Giving is one of the most sensitive topics in churches today if not taught and communicated in an appropriate away. Some of the people in the congregation may not fully understand it and even fight about it, thus, resulting in a Generosity Gap.
The Generosity Gap is a state where a community’s giving is unfocused and leads to a lack of consistent tithing and giving across the community.
And this could be alarming especially to churches who don’t have a solid foundation of financial support. How can churches continue to make an impact and difference in the world if the amount of funds received are limiting ministry potential? It’s really a continuous struggle for many churches.
Here are a few but very alarming statistics about church tithing that clearly defines the Generosity Gap:
Tithers make up only 10-25 percent of a normal congregation. (Christianity Today) Click To Tweet Only 5% tithe, and 80% of Americans only give 2% of their income. (Church Development) Click To Tweet Christians are giving at 2.5% of income; during the Great Depression it was 3.3%. (ChurchLeaders) Click To Tweet Only 3-5% of Americans who give to their local church do so through regular tithing. (HRF) Click To Tweet When surveyed, 17% of Americans state that they regularly tithe. (HRF) Click To Tweet For Christian families making less than $20k/yr, 8% of them gave at least 10% in tithing. (HRF) Click To Tweet For families making $75k+, the church tithing figure drops to just 1%. (HRF) Click To Tweet 3 out of 4 people who don’t go to church make donations to nonprofit organizations. (HRF) Click To Tweet The average giving by adults who attend US Protestant churches is about $17 a week. (HRF) Click To Tweet 37% of regular church attendees and Evangelicals don't give money to church. (HRF) Click To Tweet 17% of American families have reduced the amount that they give to their local church. (HRF) Click To Tweet 7% of churchgoers have dropped regular giving by 20% or more. (HRF) Click To Tweet About 10 million tithers in the US donate $50 billion yearly to church & non-profits. (HRF) Click To Tweet 77% of those who tithe give 11%–20% or more of their income, far more than the baseline of 10% (HRF) Click To Tweet 7 out of 10 tithers do so based on their gross and not their net income. (HRF) Click To Tweet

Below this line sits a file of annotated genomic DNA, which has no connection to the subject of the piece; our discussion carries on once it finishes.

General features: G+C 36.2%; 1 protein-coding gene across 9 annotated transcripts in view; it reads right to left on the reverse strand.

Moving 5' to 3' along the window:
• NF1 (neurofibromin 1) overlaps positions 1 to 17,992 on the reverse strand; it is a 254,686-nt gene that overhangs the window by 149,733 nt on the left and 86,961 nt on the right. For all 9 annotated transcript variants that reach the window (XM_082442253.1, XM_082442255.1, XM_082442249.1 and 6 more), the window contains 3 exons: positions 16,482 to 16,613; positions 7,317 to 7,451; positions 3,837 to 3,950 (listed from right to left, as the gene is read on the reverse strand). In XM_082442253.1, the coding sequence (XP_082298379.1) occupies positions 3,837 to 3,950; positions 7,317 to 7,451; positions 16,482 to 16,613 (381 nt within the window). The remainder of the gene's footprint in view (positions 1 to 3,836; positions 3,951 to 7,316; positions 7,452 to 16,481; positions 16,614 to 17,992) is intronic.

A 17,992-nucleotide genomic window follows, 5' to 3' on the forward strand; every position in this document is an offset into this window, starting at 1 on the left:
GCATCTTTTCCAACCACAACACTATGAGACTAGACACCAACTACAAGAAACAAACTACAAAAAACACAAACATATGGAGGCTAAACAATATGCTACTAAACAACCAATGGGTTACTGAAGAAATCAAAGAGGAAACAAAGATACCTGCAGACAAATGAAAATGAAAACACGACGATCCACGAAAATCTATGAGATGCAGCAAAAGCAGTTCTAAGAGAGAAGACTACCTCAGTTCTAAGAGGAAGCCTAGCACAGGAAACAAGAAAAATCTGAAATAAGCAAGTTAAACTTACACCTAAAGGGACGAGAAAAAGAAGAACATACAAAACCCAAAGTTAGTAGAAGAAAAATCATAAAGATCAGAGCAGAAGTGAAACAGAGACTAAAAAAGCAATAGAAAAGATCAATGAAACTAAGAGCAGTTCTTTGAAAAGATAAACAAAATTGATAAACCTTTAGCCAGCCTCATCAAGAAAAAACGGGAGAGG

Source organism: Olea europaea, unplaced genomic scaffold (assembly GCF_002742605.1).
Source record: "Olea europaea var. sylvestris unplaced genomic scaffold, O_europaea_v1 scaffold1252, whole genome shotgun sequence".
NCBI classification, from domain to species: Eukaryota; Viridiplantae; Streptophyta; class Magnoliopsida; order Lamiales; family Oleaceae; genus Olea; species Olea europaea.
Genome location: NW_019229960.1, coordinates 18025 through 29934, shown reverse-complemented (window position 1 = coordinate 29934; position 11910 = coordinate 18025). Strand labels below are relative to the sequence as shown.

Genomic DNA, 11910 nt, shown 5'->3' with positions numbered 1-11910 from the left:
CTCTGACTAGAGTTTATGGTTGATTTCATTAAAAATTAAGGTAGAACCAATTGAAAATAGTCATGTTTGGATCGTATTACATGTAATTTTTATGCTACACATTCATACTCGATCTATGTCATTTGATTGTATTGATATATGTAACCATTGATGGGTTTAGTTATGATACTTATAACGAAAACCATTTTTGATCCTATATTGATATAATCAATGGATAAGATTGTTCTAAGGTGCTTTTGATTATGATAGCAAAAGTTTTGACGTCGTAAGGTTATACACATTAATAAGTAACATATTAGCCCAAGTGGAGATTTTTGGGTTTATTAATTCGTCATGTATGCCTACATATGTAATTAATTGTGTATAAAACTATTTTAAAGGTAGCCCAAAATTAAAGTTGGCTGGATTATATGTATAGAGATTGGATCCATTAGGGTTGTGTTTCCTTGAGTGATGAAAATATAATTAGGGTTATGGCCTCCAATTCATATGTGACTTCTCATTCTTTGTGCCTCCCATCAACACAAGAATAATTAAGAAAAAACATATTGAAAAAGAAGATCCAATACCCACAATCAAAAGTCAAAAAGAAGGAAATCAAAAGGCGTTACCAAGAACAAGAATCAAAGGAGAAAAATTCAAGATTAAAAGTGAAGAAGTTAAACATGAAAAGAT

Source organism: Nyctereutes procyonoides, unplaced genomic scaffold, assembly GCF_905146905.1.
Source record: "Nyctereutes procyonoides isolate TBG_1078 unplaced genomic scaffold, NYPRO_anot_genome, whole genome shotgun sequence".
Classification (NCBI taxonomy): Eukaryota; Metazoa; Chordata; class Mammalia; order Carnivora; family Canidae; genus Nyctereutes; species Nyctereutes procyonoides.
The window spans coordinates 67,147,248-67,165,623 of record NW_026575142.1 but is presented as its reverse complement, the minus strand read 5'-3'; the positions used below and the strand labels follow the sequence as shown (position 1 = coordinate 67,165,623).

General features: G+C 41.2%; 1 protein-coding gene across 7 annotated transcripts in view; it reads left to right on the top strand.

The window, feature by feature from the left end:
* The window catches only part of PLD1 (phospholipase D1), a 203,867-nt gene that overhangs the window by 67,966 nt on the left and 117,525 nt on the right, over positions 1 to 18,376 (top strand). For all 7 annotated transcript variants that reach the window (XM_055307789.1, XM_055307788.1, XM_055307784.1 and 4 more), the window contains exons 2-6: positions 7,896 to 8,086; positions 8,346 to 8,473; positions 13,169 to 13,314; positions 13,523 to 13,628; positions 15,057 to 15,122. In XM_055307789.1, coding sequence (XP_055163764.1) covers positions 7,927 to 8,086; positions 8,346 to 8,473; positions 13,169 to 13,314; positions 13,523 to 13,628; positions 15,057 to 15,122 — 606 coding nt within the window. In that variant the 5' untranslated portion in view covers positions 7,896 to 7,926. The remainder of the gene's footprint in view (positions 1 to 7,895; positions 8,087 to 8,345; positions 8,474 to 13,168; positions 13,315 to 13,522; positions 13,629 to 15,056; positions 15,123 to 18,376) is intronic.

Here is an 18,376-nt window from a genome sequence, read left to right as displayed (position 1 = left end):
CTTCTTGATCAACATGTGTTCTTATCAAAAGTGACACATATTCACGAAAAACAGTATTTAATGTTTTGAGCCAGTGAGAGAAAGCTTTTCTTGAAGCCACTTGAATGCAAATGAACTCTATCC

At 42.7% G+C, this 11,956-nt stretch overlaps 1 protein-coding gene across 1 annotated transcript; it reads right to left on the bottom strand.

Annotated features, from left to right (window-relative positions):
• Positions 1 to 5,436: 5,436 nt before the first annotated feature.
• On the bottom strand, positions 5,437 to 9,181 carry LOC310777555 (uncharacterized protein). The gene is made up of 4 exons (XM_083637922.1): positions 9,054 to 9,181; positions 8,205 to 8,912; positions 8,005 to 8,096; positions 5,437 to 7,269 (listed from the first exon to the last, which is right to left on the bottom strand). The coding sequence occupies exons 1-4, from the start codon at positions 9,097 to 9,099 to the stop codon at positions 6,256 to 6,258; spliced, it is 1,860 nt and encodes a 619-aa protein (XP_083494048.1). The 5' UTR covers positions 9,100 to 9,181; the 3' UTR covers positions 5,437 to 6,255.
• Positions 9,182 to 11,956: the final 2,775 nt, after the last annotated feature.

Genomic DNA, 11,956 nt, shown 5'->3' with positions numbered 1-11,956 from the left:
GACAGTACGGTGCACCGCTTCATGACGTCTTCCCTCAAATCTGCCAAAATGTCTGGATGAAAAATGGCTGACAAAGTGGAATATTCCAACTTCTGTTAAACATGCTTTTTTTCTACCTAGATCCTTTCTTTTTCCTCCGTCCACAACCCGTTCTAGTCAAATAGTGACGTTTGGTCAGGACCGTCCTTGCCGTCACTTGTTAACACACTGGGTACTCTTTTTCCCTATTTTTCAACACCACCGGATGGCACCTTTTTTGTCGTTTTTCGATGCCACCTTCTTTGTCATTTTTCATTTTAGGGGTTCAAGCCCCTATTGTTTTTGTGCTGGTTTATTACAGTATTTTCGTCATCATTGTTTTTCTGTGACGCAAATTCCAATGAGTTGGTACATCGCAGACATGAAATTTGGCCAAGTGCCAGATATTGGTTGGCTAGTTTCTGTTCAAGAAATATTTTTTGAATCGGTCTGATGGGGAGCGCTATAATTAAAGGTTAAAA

Kenny Jahng is a content marketing advisor and communications strategist who helps nonprofit, cause-driven and faith-based organizations / churches. You can connect with Kenny on Twitter @kennyjahng
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